He remembers very well
that Miranda was a nice girl.
She’d bring him coffee now

and April would too and then
she’d go and find his paper
hiding somewhere in the snow.

Jane wouldn’t get his coffee
and wouldn’t find his paper.
But love wasn’t enough.


Bulbs Alive

A doctor by day
Ralph spends his nights
ordering tulip bulbs

from Holland
beautiful and rare
to arrive in autumn

to plant and think about
for months ahead until
spring arrives and the

tulips become a rainbow
beautiful in his garden.
Ralph talks about tulips

at the office every day
where he pulls small bulbs
from the gardens of patients.

Unlike his tulips
those bulbs don’t grow,
never become a rainbow.


Nominated for Best of the Net and Pushcart prizes, Donal Mahoney has had poetry and fiction published in North America, Europe, Asia and Africa. Some of his work can be found at http://eyeonlifemag.com/the-poetry-locksmith/donal-mahoney-poet.html



In The Dark

Michael Chin

The first time I worked the Pacific Northwest territory—the first time I worked for Dennis Dean—there was so much I didn’t know.

Like if Chuck Sampson, who booked the Colorado-based wrestling promotion I was contracted to at the time would have a problem with me going west, where I wouldn’t be in competition, but I would still be making money from, and more importantly for someone else.

Like why Dennis Dean was so desperate to get anyone who’d come that he’d pay double my normal booking fee for that Tuesday night’s show.

I heard it’d be a tournament and he needed both a field of competitors, and half of them would need to work twice or more in the same night—some as many as five times. Then I heard he wanted to stage the biggest battle royal of all time—a hundred men in one, custom-made, super-sized ring.

So we piled into Samurai Smith’s pickup—three in the cab, four of us riding in the bed of the truck to hit the road, speculating about what else might be at stake. A twenty-man tag match. A double-tiered Lumberjack Match with forty men around the ring to really guarantee neither of the main eventers couldn’t escape the fight. Maybe a beat down of the local hero—whoever he was—so Dean could write him out of the storylines while he got married and went on a honeymoon. I’d heard of such things.

Dennis Dean paid every wrestler who showed, though it was only one and a half, not two times what I was used to. Confirmation of what the boys had told me along the ride that only about half of what Dean told anybody was true. Whether the concept had changed, or none of us had heard it right, we’ll never know, but by the time we arrived, it was Dean’s objective to break the world record for longest wrestling show ever, and go for a full twelve hours, from noon to midnight. He charged three times the ticket price for the extended show.

The dingy little arena wasn’t much to look at. Heard from the local boys nothing had happened in it for nearly a decade, that it was on and off the block for demolition and Dean booked it for a pittance.

Everything was going just fine, a packed house of lively fans with good endurance until midway through the fifth hour when the generator blew and the arena fell into darkness.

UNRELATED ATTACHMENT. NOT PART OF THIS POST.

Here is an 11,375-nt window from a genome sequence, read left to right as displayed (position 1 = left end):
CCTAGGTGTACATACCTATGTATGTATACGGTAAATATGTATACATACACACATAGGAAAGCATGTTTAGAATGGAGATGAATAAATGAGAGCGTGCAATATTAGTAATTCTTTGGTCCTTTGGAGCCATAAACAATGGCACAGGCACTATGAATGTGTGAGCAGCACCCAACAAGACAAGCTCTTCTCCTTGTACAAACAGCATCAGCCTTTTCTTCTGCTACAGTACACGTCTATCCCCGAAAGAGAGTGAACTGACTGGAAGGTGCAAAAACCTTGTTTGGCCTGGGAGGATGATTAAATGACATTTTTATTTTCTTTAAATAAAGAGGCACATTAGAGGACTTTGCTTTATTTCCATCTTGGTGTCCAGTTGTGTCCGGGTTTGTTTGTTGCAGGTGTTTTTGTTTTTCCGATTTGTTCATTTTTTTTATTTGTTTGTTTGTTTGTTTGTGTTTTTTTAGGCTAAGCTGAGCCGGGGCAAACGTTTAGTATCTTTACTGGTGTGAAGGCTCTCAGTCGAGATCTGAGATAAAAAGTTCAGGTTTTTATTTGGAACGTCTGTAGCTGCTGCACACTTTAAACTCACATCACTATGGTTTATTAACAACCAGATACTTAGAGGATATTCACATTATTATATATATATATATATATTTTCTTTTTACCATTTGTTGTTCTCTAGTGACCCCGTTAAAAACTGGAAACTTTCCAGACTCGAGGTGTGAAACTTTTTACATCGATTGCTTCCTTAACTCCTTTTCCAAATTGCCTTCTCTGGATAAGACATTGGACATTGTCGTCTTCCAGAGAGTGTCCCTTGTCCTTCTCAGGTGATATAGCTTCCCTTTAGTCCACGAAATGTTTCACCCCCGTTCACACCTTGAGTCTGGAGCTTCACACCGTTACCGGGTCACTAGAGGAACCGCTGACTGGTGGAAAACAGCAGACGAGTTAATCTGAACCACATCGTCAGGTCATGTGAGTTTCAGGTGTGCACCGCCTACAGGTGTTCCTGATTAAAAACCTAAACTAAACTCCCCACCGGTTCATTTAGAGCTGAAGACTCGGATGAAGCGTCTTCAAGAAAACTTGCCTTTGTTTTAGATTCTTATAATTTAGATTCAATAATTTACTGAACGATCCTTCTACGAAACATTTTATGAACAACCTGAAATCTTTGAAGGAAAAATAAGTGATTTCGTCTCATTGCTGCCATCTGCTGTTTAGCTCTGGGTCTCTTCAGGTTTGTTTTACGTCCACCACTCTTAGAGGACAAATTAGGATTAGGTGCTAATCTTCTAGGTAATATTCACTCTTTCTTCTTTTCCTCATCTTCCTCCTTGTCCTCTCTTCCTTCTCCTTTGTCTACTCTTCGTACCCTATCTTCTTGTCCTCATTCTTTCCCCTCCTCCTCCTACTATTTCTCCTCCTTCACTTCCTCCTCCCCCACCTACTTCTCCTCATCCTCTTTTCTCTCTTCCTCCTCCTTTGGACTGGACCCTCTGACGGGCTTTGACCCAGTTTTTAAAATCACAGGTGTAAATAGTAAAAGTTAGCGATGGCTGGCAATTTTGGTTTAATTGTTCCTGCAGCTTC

I figured we were in for a disaster. Refunded tickets and boys being asked to pay back part of what Dean had given them, or else an angry mob that took out its frustrations on what wrestlers they could find or their cars.

But Dean was ready.

Dean had a megaphone and walked out into that darkness to announce that this show featured the best wrestlers in the world. And anyone who wanted to leave could get a half-price refund, but anyone who stayed would be in for a truly special show. For these wrestlers—these warriors—were trained to use all of their sense. They wrestle through eye gouges, through blood pouring down their faces. Yes, it’s true, they don’t need to see to fight. And all of you who stay will be treated to the privilege of the most remarkable wrestling show you’ve ever heard.

Maybe he sold them on the idea. Maybe the half-refund wasn’t enough .Maybe the consensus decision was that maneuvering out of the arena in the dark wasn’t worth the trouble.

Whatever the cause, out of a crowd of five thousand, fewer than fifty stood up and took his offer to leave.

And us?

We worked the show. In clapping hands that sounded like the smack of flesh on flesh. In stomping feet that sounded like running and like falling. In grunts and groans and screams. Referees counted pin falls when both men stood on their feet. We scored submissions without physical contact.

And the crowd ate it up. Some of them had to know we were scamming them, but there weren’t catcalls or boos. A mostly silent crowd, listening for hints of the action. Exploding after the finish, after the referee called for the bell, after the ring announcer used the megaphone to winner.

When we weren’t in the ring, most of us boys went out to the section of the parking lot cordoned off for talent and the crew. We played cards, drank beers that we couldn’t keep cold, stretched.

After the show, Dean met us out there and told us we’d done good. He told us the same thing he’d told the crowd at the end of the night—the message we’d heard rumble through the walls, fed through the megaphone. That we should all come back for another show. That the whole family was always welcome.


Michael Chin was born and raised in Utica, New York and is an alum of Oregon State’s MFA Program. He won Bayou Magazine’s Knudsen Prize for fiction and has published in journals including The Normal School and Passages North. Find him at miketchin.com and follow him on Twitter @miketchin.

All Along The Watchtower

Mark Young

Two minutes ago I
answered a knock
on the door to find
I’m Harry & this is Bill
standing there in their
outback hats & boots

& moleskin trousers.
Wanting to share some
special information with
me. Looking old enough
to have witnessed Jehovah
the first time around.


Mark Young’s most recent books are Mineral Terpsichore, from gradient books of Finland, & The Chorus of the Sphinxes, from Moria Books in Chicago. An e-book, The Holy Sonnets unDonne, came out earlier this year from Red Ceilings Press; another, a few geographies, will be out later this year from One Sentence Poems; & another, For the Witches of Romania, is scheduled for publication by Beard of Bees.